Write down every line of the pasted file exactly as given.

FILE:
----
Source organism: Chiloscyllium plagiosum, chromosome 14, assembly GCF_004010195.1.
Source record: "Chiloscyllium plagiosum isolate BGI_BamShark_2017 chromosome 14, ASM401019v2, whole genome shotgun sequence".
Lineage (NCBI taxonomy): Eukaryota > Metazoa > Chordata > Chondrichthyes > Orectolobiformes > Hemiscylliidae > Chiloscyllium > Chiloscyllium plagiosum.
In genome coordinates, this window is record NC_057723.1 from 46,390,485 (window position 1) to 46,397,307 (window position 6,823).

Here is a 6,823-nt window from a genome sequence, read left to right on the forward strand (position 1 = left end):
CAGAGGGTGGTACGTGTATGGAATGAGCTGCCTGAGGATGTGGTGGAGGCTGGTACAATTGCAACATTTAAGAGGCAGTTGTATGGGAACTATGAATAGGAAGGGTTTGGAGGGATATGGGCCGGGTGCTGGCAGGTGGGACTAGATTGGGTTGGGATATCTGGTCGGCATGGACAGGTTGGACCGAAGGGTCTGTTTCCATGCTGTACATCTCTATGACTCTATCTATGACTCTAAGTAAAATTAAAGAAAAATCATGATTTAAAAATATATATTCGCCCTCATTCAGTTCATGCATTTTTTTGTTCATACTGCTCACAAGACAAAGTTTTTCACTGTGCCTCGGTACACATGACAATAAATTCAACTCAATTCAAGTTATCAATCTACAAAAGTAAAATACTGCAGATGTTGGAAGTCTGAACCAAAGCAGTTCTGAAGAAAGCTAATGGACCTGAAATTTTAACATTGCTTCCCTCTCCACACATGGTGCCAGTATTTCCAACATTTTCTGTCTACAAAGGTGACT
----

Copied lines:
Source organism: Chiloscyllium plagiosum, chromosome 14, assembly GCF_004010195.1.
Source record: "Chiloscyllium plagiosum isolate BGI_BamShark_2017 chromosome 14, ASM401019v2, whole genome shotgun sequence".
Lineage (NCBI taxonomy): Eukaryota > Metazoa > Chordata > Chondrichthyes > Orectolobiformes > Hemiscylliidae > Chiloscyllium > Chiloscyllium plagiosum.
In genome coordinates, this window is record NC_057723.1 from 46,390,485 (window position 1) to 46,397,307 (window position 6,823).

Here is a 6,823-nt window from a genome sequence, read left to right on the forward strand (position 1 = left end):
CAGAGGGTGGTACGTGTATGGAATGAGCTGCCTGAGGATGTGGTGGAGGCTGGTACAATTGCAACATTTAAGAGGCAGTTGTATGGGAACTATGAATAGGAAGGGTTTGGAGGGATATGGGCCGGGTGCTGGCAGGTGGGACTAGATTGGGTTGGGATATCTGGTCGGCATGGACAGGTTGGACCGAAGGGTCTGTTTCCATGCTGTACATCTCTATGACTCTATCTATGACTCTAAGTAAAATTAAAGAAAAATCATGATTTAAAAATATATATTCGCCCTCATTCAGTTCATGCATTTTTTTGTTCATACTGCTCACAAGACAAAGTTTTTCACTGTGCCTCGGTACACATGACAATAAATTCAACTCAATTCAAGTTATCAATCTACAAAAGTAAAATACTGCAGATGTTGGAAGTCTGAACCAAAGCAGTTCTGAAGAAAGCTAATGGACCTGAAATTTTAACATTGCTTCCCTCTCCACACATGGTGCCAGTATTTCCAACATTTTCTGTCTACAAAGGTGACT